Secretary of State for Work & Pensions v June Batty [2005] EWCA Civ 1746

The respondent (B) was 76 years of age and suffered from severe arthritis in her back and knees.  She was unable to stand upright and the arthritis in her knees prevented her from walking any distance even with the help of a stick.  She required a wheelchair or a scooter whenever she left the home.

She claimed an attendance allowance under s.64 Social Security Contributions and Benefits Act 1992, being a person over the age of 65 who was so severely physically disabled so as to require from another person ‘frequent attention throughout the day in connection with her bodily functions.’  The Secretary of State (SS) refused her application as did the Appeals Tribunal. B appealed to the Social Security Commissioners, who allowed her appeal.

This case concerns the appeal by the SS against that decision of the Commissioner.

There were 2 grounds for the appeal.  It was alleged that the Commissioner had erred in law in
(i) holding that contrary to established authority, carrying hot drinks was capable of constituting attention…. in connection with …. bodily functions’ …. and
(ii) concluding without evidence as to whether without such help B could reasonably have access to hot drinks by other means, and that she ‘required’ such help.

The Appeals Tribunal had found that the hot drinks brought to B throughout the day by her husband or work mates, was help in connection with her bodily function, and it therefore concluded that they could not count towards acts of assistance towards the test for attendance allowance, which required frequent attention throughout the day in connection with bodily functions.  On her appeal to the Commissioner, B had claimed that the Tribunal had erred in law by ignoring her need for drinks to be brought to her and generally in the way the Tribunal had treated her disability.  The Commissioner found that B would not be able to carry a drink with the difficulties she had in walking.  She could not use a cooker or cope with hot pans.  He found that there was evidence that she needed help with her drinks, if only to get then to a position where she was safely able to drink them, and that such help  would be reasonably required on a number of occasions in any day.     The help she needed was within the test of what could reasonably be expected for her personal care and the Commission disagreed that there were long periods during the day when she did not reasonably require any help.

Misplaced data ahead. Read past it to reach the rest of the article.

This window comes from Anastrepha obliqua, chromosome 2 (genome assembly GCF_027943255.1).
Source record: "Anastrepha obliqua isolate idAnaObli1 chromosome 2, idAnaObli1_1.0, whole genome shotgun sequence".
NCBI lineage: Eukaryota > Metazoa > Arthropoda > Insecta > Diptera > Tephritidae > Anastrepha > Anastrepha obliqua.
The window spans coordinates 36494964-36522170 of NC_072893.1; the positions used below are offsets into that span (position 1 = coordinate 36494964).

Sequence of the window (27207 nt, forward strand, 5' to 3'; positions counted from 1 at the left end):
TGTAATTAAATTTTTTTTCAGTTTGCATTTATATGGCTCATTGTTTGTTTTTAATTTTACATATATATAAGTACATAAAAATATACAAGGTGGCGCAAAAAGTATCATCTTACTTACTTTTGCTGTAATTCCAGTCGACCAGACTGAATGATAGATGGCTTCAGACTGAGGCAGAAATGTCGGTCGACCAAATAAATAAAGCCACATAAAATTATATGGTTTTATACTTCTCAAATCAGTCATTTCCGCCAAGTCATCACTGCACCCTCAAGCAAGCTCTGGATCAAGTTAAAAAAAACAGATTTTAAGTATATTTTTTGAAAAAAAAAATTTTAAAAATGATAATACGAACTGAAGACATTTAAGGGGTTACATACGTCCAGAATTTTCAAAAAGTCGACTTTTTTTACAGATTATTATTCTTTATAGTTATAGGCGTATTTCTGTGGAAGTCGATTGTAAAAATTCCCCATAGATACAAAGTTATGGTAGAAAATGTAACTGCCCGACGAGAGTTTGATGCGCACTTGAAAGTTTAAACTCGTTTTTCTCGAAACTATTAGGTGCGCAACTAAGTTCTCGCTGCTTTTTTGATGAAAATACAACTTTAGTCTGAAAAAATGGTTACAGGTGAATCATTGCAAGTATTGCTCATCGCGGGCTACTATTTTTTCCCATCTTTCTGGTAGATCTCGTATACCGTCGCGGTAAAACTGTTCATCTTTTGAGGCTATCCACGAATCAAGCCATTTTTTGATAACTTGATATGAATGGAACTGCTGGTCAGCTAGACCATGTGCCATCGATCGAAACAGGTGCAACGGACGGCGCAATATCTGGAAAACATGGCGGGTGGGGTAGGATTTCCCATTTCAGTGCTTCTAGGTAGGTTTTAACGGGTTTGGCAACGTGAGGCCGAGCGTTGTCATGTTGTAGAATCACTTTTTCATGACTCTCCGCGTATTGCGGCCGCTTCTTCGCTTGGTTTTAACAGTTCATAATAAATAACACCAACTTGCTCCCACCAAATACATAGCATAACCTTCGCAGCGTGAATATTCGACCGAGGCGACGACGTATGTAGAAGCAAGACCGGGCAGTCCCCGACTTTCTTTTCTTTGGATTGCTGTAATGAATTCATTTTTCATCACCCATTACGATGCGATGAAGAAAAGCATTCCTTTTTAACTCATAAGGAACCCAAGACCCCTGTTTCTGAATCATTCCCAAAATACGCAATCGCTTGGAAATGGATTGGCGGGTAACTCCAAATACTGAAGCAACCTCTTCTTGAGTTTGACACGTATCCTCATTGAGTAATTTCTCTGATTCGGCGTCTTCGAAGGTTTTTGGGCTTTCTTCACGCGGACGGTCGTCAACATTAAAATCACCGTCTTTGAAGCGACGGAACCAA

The Court of Appeal’s approach was to ask the question whether or not there had been an error of law by the Commission.  It referred to a number of cases which had been heard by the House of Lords such as R v National Insurance Commissioner ex parte S of S for Social Services [1981] (Packer’s Case), Mallinson v SS Social Security [1994],
Cockburn v Chief Adjudication Officer [1997], Re Woodling [1984]  

It found that in those cases, their Lordships had established a number of propositions which were relevant.  Firstly, the phrase “requires from another person frequent attention in connection with his bodily functions” ought to be read as a whole. The word “attention” and “functions” gave colour to each other and denoted a special and personal requirement created by the disability beyond the normal run of domestic assistance. Secondly, “attention” in this context had to be something more than personal service and involved care, consideration and vigilance for the person being attended.  It was service of a close and intimate nature. Thirdly, the word “functions” was narrower than “needs” and referred generally to the normal physiological actions which a fit person normally performed for himself. This was taken from the decision of the Commissioner, and cited with approval in Packer’s case by Dunn LJ.

The assistance provided for B had none of the characteristics of a service of a close and intimate character which was the clear theme running through the decisions in the House of Lords.  The court was not persuaded that the Commissioner had found or had been entitled to find any more than that B’s disability meant that she could not carry drinks to where she could drink them. The physiological function in question was drinking. The assistance required was just the transportation of drinks and had none of the characteristics of service of a close and intimate character. In those circumstances, the decision could not stand and the matter was remitted for a re-hearing.

Appeal allowed.


This approach will be of relevance no doubt, in cases where care establishments are arguing that they are no longer providing registrable care together with accommodation, and are trying to de-register.

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